The first Inmarsat-5 (I-5) satellite has now passed two major test stages in preparation for the launch of Global Xpress.
One of three in Inmarsat’s new Ka-band broadband network – the satellite has been subjected to extensive mechanical and thermal tests at manufacturer Boeing’s Satellite Space Systems International (BSSI) in El-Segundo, California, US.
The tests were designed to prove its ability to survive being blasted into space and to cope with the harsh thermal environment of geosynchronous orbit.
“The satellite has now passed the mechanical and thermal testing with flying colours and is on schedule to be completed in early November – ready for shipment to the launch site,” said Franco Carnevale, Inmarsat's Vice-President for Satellite and Launch Vehicles.
Vibration and acoustic tests included a simulated launch and a powerful shaker that replicated the vibrations induced by the rocket’s engine thrust and its cut-off at separation stage.
Thermal vacuum testing also confirmed the integrity of the satellite’s temperature control system and its ability to regulate the spacecraft through the extremes of heat and cold it will experience in space during its anticipated 15-year operational life.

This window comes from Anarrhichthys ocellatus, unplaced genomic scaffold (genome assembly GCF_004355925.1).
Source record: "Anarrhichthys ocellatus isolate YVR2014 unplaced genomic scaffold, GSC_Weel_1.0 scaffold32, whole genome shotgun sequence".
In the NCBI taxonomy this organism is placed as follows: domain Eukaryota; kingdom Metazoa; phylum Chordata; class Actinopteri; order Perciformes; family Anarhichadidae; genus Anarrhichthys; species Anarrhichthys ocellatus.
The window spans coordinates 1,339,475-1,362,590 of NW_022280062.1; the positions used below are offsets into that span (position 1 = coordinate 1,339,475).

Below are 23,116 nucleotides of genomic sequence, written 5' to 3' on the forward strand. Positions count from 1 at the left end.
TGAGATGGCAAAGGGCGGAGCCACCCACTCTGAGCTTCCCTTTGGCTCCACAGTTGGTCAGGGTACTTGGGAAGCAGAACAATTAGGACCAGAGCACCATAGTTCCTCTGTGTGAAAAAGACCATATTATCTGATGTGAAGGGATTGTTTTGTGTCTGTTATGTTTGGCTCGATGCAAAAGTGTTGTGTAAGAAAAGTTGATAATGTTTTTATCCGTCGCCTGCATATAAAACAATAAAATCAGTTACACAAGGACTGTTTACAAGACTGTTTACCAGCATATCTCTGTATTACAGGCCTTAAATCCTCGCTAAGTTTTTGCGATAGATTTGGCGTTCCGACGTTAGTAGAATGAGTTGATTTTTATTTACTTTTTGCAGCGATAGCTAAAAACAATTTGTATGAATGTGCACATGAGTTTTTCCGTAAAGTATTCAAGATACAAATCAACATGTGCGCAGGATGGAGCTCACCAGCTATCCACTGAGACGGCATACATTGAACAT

Franco said: “The satellite has now successfully undergone all key electrical, mechanical and thermal test programmes and we are on the home stretch.
“All that is missing now is the integration of solar arrays, deployable radiators and deployable antennas before configuring the spacecraft for flight after a final electrical check.”
He added: “As with any new satellite constellation, the tests conducted on the first spacecraft are key to confirming the capabilities of the design and technologies being deployed across the entire fleet.
“With these tests behind us, we are more confident than ever that the second and third satellites in the Global Xpress fleet will have completed assembly and testing in less than a year’s time.’’
The first I-5 satellite is currently scheduled to launch at the end of 2013.